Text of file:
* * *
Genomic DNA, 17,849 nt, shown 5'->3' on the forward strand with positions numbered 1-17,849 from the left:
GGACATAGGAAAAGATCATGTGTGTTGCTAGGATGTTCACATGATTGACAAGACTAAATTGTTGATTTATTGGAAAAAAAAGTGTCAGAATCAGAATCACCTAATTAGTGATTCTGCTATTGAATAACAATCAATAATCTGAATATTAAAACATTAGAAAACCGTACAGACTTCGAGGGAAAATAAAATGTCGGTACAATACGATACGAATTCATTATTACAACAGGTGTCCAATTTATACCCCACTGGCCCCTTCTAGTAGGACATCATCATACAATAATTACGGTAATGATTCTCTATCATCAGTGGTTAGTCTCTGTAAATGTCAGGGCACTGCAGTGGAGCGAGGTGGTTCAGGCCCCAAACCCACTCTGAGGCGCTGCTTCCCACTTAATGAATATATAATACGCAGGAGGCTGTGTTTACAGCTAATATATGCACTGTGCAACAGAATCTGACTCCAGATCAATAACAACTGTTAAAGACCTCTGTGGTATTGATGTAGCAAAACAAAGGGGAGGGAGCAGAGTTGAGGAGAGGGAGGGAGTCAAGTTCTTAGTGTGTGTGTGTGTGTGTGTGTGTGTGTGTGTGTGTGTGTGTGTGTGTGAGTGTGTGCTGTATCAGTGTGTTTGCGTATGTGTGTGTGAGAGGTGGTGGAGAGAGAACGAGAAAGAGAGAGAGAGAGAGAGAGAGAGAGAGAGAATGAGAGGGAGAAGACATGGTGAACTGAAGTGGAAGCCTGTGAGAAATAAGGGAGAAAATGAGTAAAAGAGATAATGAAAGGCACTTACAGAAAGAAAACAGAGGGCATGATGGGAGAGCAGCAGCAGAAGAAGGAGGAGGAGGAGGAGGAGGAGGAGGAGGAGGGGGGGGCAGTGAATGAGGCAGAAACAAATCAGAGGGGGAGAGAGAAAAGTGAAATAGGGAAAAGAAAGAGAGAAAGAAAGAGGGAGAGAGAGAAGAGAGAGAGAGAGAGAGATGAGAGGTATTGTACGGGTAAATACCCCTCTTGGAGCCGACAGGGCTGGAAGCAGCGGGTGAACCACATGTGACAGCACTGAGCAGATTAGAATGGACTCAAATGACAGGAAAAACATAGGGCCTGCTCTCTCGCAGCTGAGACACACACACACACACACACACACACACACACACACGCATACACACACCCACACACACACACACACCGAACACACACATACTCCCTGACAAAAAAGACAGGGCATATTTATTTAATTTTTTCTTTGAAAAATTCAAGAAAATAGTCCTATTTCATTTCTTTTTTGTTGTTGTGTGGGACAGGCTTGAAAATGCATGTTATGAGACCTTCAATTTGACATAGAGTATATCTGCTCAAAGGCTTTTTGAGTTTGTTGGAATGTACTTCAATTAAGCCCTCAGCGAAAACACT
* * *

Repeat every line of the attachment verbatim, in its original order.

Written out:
Genomic DNA, 17,849 nt, shown 5'->3' on the forward strand with positions numbered 1-17,849 from the left:
GGACATAGGAAAAGATCATGTGTGTTGCTAGGATGTTCACATGATTGACAAGACTAAATTGTTGATTTATTGGAAAAAAAAGTGTCAGAATCAGAATCACCTAATTAGTGATTCTGCTATTGAATAACAATCAATAATCTGAATATTAAAACATTAGAAAACCGTACAGACTTCGAGGGAAAATAAAATGTCGGTACAATACGATACGAATTCATTATTACAACAGGTGTCCAATTTATACCCCACTGGCCCCTTCTAGTAGGACATCATCATACAATAATTACGGTAATGATTCTCTATCATCAGTGGTTAGTCTCTGTAAATGTCAGGGCACTGCAGTGGAGCGAGGTGGTTCAGGCCCCAAACCCACTCTGAGGCGCTGCTTCCCACTTAATGAATATATAATACGCAGGAGGCTGTGTTTACAGCTAATATATGCACTGTGCAACAGAATCTGACTCCAGATCAATAACAACTGTTAAAGACCTCTGTGGTATTGATGTAGCAAAACAAAGGGGAGGGAGCAGAGTTGAGGAGAGGGAGGGAGTCAAGTTCTTAGTGTGTGTGTGTGTGTGTGTGTGTGTGTGTGTGTGTGTGTGTGTGTGTGAGTGTGTGCTGTATCAGTGTGTTTGCGTATGTGTGTGTGAGAGGTGGTGGAGAGAGAACGAGAAAGAGAGAGAGAGAGAGAGAGAGAGAGAGAGAATGAGAGGGAGAAGACATGGTGAACTGAAGTGGAAGCCTGTGAGAAATAAGGGAGAAAATGAGTAAAAGAGATAATGAAAGGCACTTACAGAAAGAAAACAGAGGGCATGATGGGAGAGCAGCAGCAGAAGAAGGAGGAGGAGGAGGAGGAGGAGGAGGAGGAGGGGGGGGCAGTGAATGAGGCAGAAACAAATCAGAGGGGGAGAGAGAAAAGTGAAATAGGGAAAAGAAAGAGAGAAAGAAAGAGGGAGAGAGAGAAGAGAGAGAGAGAGAGAGATGAGAGGTATTGTACGGGTAAATACCCCTCTTGGAGCCGACAGGGCTGGAAGCAGCGGGTGAACCACATGTGACAGCACTGAGCAGATTAGAATGGACTCAAATGACAGGAAAAACATAGGGCCTGCTCTCTCGCAGCTGAGACACACACACACACACACACACACACACACACACACGCATACACACACCCACACACACACACACACCGAACACACACATACTCCCTGACAAAAAAGACAGGGCATATTTATTTAATTTTTTCTTTGAAAAATTCAAGAAAATAGTCCTATTTCATTTCTTTTTTGTTGTTGTGTGGGACAGGCTTGAAAATGCATGTTATGAGACCTTCAATTTGACATAGAGTATATCTGCTCAAAGGCTTTTTGAGTTTGTTGGAATGTACTTCAATTAAGCCCTCAGCGAAAACACT